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C++ on the iPhone: Test Driven Development

, 2 Jun 2009 CPOL
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I have been learning quite a few development strategies as of late, and the newest one that I’ve taken a peek into is Test Driven Development (TDD), or Unit Testing.

I have been learning quite a few development strategies as of late, and the newest one that I’ve taken a peek into is Test Driven Development (TDD), or Unit Testing. The idea behind TDD and Unit Testing is to split up your problems into small, easily manageable problems rather than having to design everything from the get go, and living with any or all of your mistakes for the rest of the project. TDD is a very complex topic and usually requires the use of various frameworks for dynamic unit tests, but I’ll be focusing on the ‘beginning’ method of TDD, static unit tests.

How do we start? Well in my current engine, what I did was write a class called “TestGame.cpp” which was a singleton class that housed various methods for testing the game. In that class, I would write functions to test a particular class I would be creating, or an entire game loop to test the logic of a class without having to construct a game world for our object to live in. Inside the TestGame class there is a function called ’startTesting()’ which will call anything you wish to test. Lets write a sample test to give you an idea on the very basics of what I’m doing.

//This function is public, and able to be called when you obtain the instance
//of the TestGame class. We will start every test from this function, and keep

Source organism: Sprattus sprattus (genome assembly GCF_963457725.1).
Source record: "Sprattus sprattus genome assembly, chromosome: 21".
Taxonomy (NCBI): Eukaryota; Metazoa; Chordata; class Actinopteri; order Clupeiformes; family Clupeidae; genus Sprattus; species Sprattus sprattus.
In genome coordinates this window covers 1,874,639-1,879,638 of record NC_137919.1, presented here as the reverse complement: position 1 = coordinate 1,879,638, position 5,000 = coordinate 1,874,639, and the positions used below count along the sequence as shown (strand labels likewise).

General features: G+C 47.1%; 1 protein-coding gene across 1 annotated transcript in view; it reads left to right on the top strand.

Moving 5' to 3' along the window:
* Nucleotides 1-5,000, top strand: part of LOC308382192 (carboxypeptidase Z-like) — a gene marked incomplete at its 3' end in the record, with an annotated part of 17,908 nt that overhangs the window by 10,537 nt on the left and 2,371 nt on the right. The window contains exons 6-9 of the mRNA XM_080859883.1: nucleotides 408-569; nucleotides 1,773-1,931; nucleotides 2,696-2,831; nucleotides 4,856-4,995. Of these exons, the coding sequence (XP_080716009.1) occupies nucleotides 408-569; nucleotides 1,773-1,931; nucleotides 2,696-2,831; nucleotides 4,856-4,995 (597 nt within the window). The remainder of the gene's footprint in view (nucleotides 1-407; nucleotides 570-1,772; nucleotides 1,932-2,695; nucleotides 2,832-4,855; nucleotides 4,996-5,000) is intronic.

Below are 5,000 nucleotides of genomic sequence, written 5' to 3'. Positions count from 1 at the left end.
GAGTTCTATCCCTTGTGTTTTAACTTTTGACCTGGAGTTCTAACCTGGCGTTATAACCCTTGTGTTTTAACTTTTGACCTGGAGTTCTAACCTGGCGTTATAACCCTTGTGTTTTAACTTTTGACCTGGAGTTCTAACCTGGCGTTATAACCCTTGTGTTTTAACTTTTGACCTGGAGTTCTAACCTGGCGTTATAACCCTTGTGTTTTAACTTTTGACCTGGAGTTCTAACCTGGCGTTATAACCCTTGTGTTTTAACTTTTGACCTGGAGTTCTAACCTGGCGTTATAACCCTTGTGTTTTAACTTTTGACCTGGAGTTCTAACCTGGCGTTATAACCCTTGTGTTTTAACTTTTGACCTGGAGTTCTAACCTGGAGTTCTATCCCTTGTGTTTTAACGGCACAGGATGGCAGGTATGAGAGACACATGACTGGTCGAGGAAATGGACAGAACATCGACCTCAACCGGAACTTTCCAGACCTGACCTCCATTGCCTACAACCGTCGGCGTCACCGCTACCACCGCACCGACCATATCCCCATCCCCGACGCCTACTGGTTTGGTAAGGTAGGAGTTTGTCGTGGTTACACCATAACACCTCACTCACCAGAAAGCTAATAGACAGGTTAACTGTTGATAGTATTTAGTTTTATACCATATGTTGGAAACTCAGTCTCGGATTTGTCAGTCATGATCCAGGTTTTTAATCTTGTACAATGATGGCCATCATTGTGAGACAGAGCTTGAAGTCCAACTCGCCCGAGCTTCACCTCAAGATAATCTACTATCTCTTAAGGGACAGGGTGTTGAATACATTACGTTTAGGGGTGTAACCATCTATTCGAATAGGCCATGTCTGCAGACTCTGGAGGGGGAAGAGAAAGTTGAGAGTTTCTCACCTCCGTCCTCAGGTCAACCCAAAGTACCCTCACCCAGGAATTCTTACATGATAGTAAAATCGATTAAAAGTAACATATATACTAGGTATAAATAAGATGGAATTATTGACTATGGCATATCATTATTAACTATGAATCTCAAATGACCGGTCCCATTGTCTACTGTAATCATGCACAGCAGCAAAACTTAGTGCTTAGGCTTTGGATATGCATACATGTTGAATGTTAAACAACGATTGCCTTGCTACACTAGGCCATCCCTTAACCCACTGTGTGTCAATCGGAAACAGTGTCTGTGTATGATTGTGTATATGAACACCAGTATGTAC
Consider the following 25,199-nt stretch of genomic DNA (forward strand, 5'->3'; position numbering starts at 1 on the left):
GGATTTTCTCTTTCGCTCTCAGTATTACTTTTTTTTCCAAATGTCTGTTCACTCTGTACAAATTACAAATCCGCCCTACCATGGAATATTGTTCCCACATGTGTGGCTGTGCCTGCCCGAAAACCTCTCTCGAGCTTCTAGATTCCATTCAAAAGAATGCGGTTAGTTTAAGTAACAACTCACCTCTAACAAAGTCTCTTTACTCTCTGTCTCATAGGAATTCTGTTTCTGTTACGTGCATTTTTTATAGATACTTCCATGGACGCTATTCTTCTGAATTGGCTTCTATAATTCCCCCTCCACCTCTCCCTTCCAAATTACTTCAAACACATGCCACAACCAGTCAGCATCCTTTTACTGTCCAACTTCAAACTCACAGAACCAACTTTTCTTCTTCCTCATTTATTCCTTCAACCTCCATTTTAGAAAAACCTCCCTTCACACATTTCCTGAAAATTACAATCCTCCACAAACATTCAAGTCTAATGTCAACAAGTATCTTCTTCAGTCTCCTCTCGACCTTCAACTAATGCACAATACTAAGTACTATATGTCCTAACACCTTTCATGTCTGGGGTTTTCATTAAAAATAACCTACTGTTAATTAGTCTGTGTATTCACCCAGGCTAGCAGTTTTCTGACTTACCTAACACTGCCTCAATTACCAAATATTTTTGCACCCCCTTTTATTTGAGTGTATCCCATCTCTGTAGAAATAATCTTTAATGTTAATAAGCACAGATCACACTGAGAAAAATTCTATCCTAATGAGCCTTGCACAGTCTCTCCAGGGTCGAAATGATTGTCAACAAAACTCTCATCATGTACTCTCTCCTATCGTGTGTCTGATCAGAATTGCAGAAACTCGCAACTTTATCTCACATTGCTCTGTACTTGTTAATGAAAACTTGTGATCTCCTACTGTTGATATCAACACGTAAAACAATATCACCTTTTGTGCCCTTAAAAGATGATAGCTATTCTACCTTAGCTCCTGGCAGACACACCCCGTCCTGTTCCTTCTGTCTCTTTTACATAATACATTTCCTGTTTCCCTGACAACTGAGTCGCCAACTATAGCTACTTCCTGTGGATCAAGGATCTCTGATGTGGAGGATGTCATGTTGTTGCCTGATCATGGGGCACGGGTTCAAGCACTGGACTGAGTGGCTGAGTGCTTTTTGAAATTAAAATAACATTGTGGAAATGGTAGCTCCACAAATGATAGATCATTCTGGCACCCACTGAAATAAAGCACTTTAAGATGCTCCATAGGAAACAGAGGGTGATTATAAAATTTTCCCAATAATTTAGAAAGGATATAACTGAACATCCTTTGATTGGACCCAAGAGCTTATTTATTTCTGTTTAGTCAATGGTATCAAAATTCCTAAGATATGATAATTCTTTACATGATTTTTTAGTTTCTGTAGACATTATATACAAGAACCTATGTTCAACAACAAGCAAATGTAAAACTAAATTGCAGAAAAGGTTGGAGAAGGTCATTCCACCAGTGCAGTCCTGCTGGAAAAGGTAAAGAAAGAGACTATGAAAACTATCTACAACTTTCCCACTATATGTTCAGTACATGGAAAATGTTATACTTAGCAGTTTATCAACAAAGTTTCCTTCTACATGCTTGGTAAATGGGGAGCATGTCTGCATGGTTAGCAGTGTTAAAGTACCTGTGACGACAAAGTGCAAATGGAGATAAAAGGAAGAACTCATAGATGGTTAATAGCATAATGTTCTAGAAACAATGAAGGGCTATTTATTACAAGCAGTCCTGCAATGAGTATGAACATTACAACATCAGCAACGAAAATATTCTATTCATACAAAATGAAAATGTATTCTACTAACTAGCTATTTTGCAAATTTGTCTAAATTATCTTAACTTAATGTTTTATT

//it kind of like a list. Whenever an aspect needs to be changed, for example
//with the actor class, we can simply uncomment the 'testActorClass()' line
//to ensure it still passes all of our tests.
void TestGame startTesting()
{
	testActorClass();
}

//This function, however... is private and unable to be called by anything
//outside the "TestGame" class, and should only be called by the 'startTesting()'
//function.
void testActorClass()
{
	Actor *act = new Actor();
	string testString;
	float testFloat;

	act->setAlpha( .50f );
	testFloat = act->getAlpha();

	//	identities are unique and assigned when the object
         ///      is constructed.. Calling this function
	//	should not change the identity
	act->setIdentity( "newIdentity" );
	testString = act->getIdentity(); //should still be "Actor_#"

	act->setName( "Werewolf ");
	testString = act->getName();//should be "Werewolf"

	act->setPosition( Vector2::ZERO() );
	testString = act->getPosition();//should be 0,0

	act->setSize( Vector2(32, 32) );
	testString = act->getSize();//should be 32, 32

	act->update( .003f );
}

Now if I were to compile this code, it would spit out a bunch of errors. “Set Name? .. Get Identity? I don’t know how to do that!” and that’s the point! These functions have not been written yet. The basic idea is to construct what you want your actor class to do, and then write the code to DO it. The next step is to write JUST enough code to get the project to compile, so… to the actor class we go! Quite literally, all we’ll be doing in the next step is to write the skeleton functions like such (NOTE: The various helper classes like Vector2 have been written and added to the engine, they are already created and have already been tested using this approach and do not come ’standard’ in C++ (or Obj-C as far as I know);

//in the Actor.h file
public:
	bool setIdentity( const string &value );